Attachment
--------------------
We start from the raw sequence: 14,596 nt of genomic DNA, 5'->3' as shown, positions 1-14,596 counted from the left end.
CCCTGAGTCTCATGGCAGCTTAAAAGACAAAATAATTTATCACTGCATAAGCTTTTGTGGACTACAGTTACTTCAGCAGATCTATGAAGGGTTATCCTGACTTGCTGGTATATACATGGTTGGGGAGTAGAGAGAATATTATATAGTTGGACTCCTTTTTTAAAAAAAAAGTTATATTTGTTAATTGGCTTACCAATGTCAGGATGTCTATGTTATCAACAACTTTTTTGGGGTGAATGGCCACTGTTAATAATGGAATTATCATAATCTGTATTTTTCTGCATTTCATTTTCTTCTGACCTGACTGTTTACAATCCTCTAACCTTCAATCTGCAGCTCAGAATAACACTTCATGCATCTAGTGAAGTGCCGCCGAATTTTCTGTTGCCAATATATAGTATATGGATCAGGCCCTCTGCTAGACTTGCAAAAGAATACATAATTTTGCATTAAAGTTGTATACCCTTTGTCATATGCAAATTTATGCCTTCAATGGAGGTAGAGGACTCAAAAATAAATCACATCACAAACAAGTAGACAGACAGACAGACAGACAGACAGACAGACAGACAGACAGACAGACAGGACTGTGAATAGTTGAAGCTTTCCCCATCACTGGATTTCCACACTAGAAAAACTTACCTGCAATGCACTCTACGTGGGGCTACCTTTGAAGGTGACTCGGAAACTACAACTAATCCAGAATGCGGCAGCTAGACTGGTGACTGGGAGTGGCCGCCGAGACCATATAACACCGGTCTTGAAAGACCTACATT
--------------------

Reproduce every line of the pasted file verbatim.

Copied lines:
We start from the raw sequence: 14,596 nt of genomic DNA, 5'->3' as shown, positions 1-14,596 counted from the left end.
CCCTGAGTCTCATGGCAGCTTAAAAGACAAAATAATTTATCACTGCATAAGCTTTTGTGGACTACAGTTACTTCAGCAGATCTATGAAGGGTTATCCTGACTTGCTGGTATATACATGGTTGGGGAGTAGAGAGAATATTATATAGTTGGACTCCTTTTTTAAAAAAAAAGTTATATTTGTTAATTGGCTTACCAATGTCAGGATGTCTATGTTATCAACAACTTTTTTGGGGTGAATGGCCACTGTTAATAATGGAATTATCATAATCTGTATTTTTCTGCATTTCATTTTCTTCTGACCTGACTGTTTACAATCCTCTAACCTTCAATCTGCAGCTCAGAATAACACTTCATGCATCTAGTGAAGTGCCGCCGAATTTTCTGTTGCCAATATATAGTATATGGATCAGGCCCTCTGCTAGACTTGCAAAAGAATACATAATTTTGCATTAAAGTTGTATACCCTTTGTCATATGCAAATTTATGCCTTCAATGGAGGTAGAGGACTCAAAAATAAATCACATCACAAACAAGTAGACAGACAGACAGACAGACAGACAGACAGACAGACAGACAGACAGACAGGACTGTGAATAGTTGAAGCTTTCCCCATCACTGGATTTCCACACTAGAAAAACTTACCTGCAATGCACTCTACGTGGGGCTACCTTTGAAGGTGACTCGGAAACTACAACTAATCCAGAATGCGGCAGCTAGACTGGTGACTGGGAGTGGCCGCCGAGACCATATAACACCGGTCTTGAAAGACCTACATT